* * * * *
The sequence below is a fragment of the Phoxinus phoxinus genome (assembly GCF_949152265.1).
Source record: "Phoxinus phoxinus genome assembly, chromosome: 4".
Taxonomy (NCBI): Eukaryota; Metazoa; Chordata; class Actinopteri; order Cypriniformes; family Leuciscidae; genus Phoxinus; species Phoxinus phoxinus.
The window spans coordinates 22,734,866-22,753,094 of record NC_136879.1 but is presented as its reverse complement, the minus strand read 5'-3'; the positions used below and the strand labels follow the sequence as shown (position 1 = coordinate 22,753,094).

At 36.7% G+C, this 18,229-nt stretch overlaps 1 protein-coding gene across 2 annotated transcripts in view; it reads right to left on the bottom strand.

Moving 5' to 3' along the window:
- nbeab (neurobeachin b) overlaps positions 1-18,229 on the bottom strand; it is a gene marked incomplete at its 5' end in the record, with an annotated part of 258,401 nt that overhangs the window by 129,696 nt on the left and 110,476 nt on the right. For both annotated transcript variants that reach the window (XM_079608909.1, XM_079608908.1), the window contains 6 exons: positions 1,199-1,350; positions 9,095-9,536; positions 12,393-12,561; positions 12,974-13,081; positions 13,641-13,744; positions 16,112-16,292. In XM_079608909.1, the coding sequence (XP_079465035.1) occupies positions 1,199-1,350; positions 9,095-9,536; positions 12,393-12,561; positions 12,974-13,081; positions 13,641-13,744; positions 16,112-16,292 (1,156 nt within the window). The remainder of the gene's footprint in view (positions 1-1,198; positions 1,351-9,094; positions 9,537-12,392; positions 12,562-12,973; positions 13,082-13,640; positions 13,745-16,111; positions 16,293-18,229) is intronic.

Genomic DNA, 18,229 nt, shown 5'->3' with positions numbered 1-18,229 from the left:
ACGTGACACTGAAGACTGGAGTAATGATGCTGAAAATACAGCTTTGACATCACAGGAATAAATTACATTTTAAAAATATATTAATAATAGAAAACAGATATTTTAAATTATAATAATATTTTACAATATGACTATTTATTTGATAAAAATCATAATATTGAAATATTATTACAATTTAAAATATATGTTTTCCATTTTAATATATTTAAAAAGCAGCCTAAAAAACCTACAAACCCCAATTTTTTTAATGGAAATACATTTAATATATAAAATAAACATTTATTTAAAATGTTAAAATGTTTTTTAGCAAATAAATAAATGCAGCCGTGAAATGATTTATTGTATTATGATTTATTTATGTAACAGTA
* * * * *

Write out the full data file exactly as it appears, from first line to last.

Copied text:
The sequence below is a fragment of the Phoxinus phoxinus genome (assembly GCF_949152265.1).
Source record: "Phoxinus phoxinus genome assembly, chromosome: 4".
Taxonomy (NCBI): Eukaryota; Metazoa; Chordata; class Actinopteri; order Cypriniformes; family Leuciscidae; genus Phoxinus; species Phoxinus phoxinus.
The window spans coordinates 22,734,866-22,753,094 of record NC_136879.1 but is presented as its reverse complement, the minus strand read 5'-3'; the positions used below and the strand labels follow the sequence as shown (position 1 = coordinate 22,753,094).

At 36.7% G+C, this 18,229-nt stretch overlaps 1 protein-coding gene across 2 annotated transcripts in view; it reads right to left on the bottom strand.

Moving 5' to 3' along the window:
- nbeab (neurobeachin b) overlaps positions 1-18,229 on the bottom strand; it is a gene marked incomplete at its 5' end in the record, with an annotated part of 258,401 nt that overhangs the window by 129,696 nt on the left and 110,476 nt on the right. For both annotated transcript variants that reach the window (XM_079608909.1, XM_079608908.1), the window contains 6 exons: positions 1,199-1,350; positions 9,095-9,536; positions 12,393-12,561; positions 12,974-13,081; positions 13,641-13,744; positions 16,112-16,292. In XM_079608909.1, the coding sequence (XP_079465035.1) occupies positions 1,199-1,350; positions 9,095-9,536; positions 12,393-12,561; positions 12,974-13,081; positions 13,641-13,744; positions 16,112-16,292 (1,156 nt within the window). The remainder of the gene's footprint in view (positions 1-1,198; positions 1,351-9,094; positions 9,537-12,392; positions 12,562-12,973; positions 13,082-13,640; positions 13,745-16,111; positions 16,293-18,229) is intronic.

Genomic DNA, 18,229 nt, shown 5'->3' with positions numbered 1-18,229 from the left:
ACGTGACACTGAAGACTGGAGTAATGATGCTGAAAATACAGCTTTGACATCACAGGAATAAATTACATTTTAAAAATATATTAATAATAGAAAACAGATATTTTAAATTATAATAATATTTTACAATATGACTATTTATTTGATAAAAATCATAATATTGAAATATTATTACAATTTAAAATATATGTTTTCCATTTTAATATATTTAAAAAGCAGCCTAAAAAACCTACAAACCCCAATTTTTTTAATGGAAATACATTTAATATATAAAATAAACATTTATTTAAAATGTTAAAATGTTTTTTAGCAAATAAATAAATGCAGCCGTGAAATGATTTATTGTATTATGATTTATTTATGTAACAGTA